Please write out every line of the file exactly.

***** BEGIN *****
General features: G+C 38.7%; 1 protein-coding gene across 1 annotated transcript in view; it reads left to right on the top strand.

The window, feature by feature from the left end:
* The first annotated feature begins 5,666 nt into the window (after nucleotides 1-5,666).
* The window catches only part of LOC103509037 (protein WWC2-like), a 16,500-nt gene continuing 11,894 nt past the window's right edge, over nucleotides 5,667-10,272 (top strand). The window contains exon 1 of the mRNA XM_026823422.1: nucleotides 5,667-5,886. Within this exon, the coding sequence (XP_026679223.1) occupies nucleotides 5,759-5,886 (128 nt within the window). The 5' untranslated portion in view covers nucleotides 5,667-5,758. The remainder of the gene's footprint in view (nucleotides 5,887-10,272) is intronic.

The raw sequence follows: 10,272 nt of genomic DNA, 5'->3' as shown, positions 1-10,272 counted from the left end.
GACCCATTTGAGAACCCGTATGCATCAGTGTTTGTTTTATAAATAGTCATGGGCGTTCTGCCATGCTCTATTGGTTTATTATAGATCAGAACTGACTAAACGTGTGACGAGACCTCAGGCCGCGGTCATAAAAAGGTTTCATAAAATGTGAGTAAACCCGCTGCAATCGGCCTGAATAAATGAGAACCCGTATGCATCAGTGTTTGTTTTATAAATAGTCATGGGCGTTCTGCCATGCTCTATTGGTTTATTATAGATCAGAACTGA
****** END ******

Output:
General features: G+C 38.7%; 1 protein-coding gene across 1 annotated transcript in view; it reads left to right on the top strand.

The window, feature by feature from the left end:
* The first annotated feature begins 5,666 nt into the window (after nucleotides 1-5,666).
* The window catches only part of LOC103509037 (protein WWC2-like), a 16,500-nt gene continuing 11,894 nt past the window's right edge, over nucleotides 5,667-10,272 (top strand). The window contains exon 1 of the mRNA XM_026823422.1: nucleotides 5,667-5,886. Within this exon, the coding sequence (XP_026679223.1) occupies nucleotides 5,759-5,886 (128 nt within the window). The 5' untranslated portion in view covers nucleotides 5,667-5,758. The remainder of the gene's footprint in view (nucleotides 5,887-10,272) is intronic.

The raw sequence follows: 10,272 nt of genomic DNA, 5'->3' as shown, positions 1-10,272 counted from the left end.
GACCCATTTGAGAACCCGTATGCATCAGTGTTTGTTTTATAAATAGTCATGGGCGTTCTGCCATGCTCTATTGGTTTATTATAGATCAGAACTGACTAAACGTGTGACGAGACCTCAGGCCGCGGTCATAAAAAGGTTTCATAAAATGTGAGTAAACCCGCTGCAATCGGCCTGAATAAATGAGAACCCGTATGCATCAGTGTTTGTTTTATAAATAGTCATGGGCGTTCTGCCATGCTCTATTGGTTTATTATAGATCAGAACTGA